Straight or On-Point Setting?

Should your medallion quilt center block be set straight or on point? Before you start adding borders to your block, you need to decide this important design element. Here are some things to consider.

STRAIGHT SETTING
A straight setting is appropriate if your block is a non-directional square, any square that is directional “straight up,” or any rectangle. Here are 3 examples of blocks you can use with a straight setting.

Square, non-directional. Use either straight or on-point setting.

Square, directional “straight” up. Use straight setting.

Non-square and directional. Use straight setting

A square outline with a couple of borders looks like this. Pretty simple, huh?

Straight setting

ON-POINT SETTING
An on-point setting will work if your block is a non-directional square, or a square that is directional on the diagonal. The feathered star above is a non-directional square. Here is another example of a block you can use with an on-point setting.

Square block, directional through the diagonal. Use on-point setting.

And here they are set on point:

Directional square, set on point.

Non-directional square, set on point.

And this shows the basic outline with one frame border.

On-point setting

If your block is a non-directional square, you can use either. Which is better? Only you can decide. The on-point setting focuses attention on the central block, lending it big impact. If you have a great block and want to make sure it doesn’t get lost in the surrounding borders, this may be your preference. If you want to enlarge your quilt quickly, the on-point setting does that, too. It does use setting triangles and a long bias edge, so it can be slightly more difficult to execute.

The easiest way to add setting triangles:
Have you ever made a block-format quilt with a diagonal setting? The math for setting triangles is the same as that for the setting corners on that block quilt.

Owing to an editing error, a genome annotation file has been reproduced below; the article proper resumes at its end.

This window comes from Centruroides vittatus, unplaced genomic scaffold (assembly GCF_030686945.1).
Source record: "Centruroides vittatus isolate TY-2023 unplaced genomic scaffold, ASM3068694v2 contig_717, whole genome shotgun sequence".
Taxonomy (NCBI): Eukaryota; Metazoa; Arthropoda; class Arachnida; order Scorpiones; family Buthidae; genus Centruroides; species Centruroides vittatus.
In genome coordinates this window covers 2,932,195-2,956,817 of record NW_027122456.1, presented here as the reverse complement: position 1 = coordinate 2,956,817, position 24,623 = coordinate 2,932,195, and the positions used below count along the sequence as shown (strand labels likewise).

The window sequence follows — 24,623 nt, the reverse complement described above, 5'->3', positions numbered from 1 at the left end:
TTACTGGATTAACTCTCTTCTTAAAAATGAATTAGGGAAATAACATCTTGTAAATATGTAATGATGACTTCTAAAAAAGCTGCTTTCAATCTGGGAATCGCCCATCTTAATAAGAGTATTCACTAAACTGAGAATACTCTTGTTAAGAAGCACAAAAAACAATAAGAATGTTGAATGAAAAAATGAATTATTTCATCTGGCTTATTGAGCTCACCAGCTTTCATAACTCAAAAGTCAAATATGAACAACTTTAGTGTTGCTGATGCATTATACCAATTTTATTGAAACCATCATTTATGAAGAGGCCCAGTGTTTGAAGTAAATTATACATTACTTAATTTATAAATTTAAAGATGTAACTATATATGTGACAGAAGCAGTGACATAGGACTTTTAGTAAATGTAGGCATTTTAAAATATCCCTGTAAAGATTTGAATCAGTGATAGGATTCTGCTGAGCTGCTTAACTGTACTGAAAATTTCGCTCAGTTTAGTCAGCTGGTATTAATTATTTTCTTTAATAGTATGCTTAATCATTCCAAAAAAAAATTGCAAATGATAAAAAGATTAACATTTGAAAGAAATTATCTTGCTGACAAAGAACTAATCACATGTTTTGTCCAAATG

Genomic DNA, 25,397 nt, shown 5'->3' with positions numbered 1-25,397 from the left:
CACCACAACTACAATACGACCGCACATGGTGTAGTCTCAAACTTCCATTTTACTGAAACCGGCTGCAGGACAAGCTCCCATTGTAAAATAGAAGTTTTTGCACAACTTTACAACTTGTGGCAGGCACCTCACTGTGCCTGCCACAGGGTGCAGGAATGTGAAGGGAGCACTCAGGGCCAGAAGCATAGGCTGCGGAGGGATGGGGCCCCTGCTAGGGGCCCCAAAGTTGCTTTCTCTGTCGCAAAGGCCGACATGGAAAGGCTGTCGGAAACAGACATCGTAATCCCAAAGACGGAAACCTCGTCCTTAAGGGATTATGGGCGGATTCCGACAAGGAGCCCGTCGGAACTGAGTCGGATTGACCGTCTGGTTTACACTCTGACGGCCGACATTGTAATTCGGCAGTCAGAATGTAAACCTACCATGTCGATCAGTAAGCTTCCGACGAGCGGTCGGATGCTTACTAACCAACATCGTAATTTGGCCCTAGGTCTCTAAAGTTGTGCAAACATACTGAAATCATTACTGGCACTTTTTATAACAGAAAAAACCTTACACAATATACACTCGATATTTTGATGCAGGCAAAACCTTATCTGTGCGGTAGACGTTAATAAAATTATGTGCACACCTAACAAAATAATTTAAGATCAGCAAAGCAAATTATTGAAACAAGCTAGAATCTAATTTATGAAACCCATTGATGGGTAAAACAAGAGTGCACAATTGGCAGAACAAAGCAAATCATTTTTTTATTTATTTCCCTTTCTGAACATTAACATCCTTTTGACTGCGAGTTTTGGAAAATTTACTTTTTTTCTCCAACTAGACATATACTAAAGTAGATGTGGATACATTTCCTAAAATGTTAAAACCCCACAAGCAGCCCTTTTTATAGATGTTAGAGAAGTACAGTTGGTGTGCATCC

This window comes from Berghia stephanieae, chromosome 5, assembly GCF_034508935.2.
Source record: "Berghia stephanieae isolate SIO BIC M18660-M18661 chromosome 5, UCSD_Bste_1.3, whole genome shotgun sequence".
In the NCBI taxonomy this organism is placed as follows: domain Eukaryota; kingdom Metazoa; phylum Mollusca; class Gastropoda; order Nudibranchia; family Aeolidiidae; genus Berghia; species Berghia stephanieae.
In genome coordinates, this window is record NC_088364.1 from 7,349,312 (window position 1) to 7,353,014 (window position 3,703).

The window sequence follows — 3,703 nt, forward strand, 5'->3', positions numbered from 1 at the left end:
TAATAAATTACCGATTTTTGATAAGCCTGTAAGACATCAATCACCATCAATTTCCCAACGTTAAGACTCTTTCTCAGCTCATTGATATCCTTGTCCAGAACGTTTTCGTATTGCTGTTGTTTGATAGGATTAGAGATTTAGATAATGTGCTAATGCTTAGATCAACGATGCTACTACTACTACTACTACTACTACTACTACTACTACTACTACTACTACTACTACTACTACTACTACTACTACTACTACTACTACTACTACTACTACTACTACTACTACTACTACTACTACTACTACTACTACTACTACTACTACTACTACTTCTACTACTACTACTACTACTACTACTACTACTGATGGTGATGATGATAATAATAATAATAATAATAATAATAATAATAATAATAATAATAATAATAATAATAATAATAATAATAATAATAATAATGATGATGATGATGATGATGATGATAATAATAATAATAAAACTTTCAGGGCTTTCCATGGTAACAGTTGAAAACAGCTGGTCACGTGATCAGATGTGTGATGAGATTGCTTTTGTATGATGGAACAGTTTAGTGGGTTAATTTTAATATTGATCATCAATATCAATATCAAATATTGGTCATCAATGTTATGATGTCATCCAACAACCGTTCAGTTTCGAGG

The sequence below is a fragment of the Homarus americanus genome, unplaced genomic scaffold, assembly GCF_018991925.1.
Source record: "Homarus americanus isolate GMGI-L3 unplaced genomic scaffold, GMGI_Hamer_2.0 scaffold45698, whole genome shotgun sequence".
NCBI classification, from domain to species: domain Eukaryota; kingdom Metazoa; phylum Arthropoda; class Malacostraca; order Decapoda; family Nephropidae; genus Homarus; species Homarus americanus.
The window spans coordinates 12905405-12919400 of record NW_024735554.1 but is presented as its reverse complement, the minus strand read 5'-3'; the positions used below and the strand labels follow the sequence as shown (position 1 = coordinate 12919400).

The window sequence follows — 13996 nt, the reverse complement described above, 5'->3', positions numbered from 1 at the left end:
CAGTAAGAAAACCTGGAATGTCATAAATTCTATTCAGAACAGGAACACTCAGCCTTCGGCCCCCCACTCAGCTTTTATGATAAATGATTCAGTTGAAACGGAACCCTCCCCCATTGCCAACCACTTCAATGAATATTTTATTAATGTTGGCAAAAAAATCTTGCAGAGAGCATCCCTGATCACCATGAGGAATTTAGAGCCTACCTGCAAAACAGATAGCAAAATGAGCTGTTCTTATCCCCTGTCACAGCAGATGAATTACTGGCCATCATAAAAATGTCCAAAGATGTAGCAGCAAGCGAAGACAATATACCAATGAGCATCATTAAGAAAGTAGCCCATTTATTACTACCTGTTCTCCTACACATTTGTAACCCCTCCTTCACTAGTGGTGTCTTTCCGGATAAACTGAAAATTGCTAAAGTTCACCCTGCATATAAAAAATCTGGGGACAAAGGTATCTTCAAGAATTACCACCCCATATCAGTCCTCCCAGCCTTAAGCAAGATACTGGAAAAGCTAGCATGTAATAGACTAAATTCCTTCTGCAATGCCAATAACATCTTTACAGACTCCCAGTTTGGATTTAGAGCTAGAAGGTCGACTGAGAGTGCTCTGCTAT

For the exact size use:
(Finished block size x 1.414) + .875 = unfinished setting square. Cut 2 setting squares. Slice setting squares once diagonally. (Cut each square into 2 pieces.)

Example:
You have a block finishing at 12″. 12 x 1.414 = 16.97. 16.97 + .875 = 17.84″. Round to 17.875″. This is the size of the square you’ll cut.

For the safe size:
Use the formula above. Add at least a half inch. For the example above, I’d cut my setting squares to 18.5″ or 19″. After sewing the triangles on, trim to size.

To attach the setting triangles, pinch the center of the long side to make a crease. Pinch the edge of the block at the center. Match the creases and pin. Smooth the triangle across the edge, careful not to stretch it. Pin generously. Repeat for the opposite side. Sew. Press toward the triangles on both sides, and trim the dog ears. Repeat for the remaining sides. Trim, leaving at least a 1/4″ past the center block’s corner.

For more information and pictures on how to set a block on point, see this post.

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5 thoughts on “Straight or On-Point Setting?

  1. Scott

    You’ve offered a wealth of information, more than I can comment on after only one reading. Thanks for sharing your knowledge.

    Like

    Reply
    1. Melanie McNeil Post author

      You’re welcome. Seriously, any time you have a question, feel free to ask. I can either answer outright or point you in the right direction. When I was a new quilter, I felt like I had to figure everything out by myself. While that was great in a way (I figured it out…) it sure made me struggle. Thanks for taking a look.

      Like

      Reply

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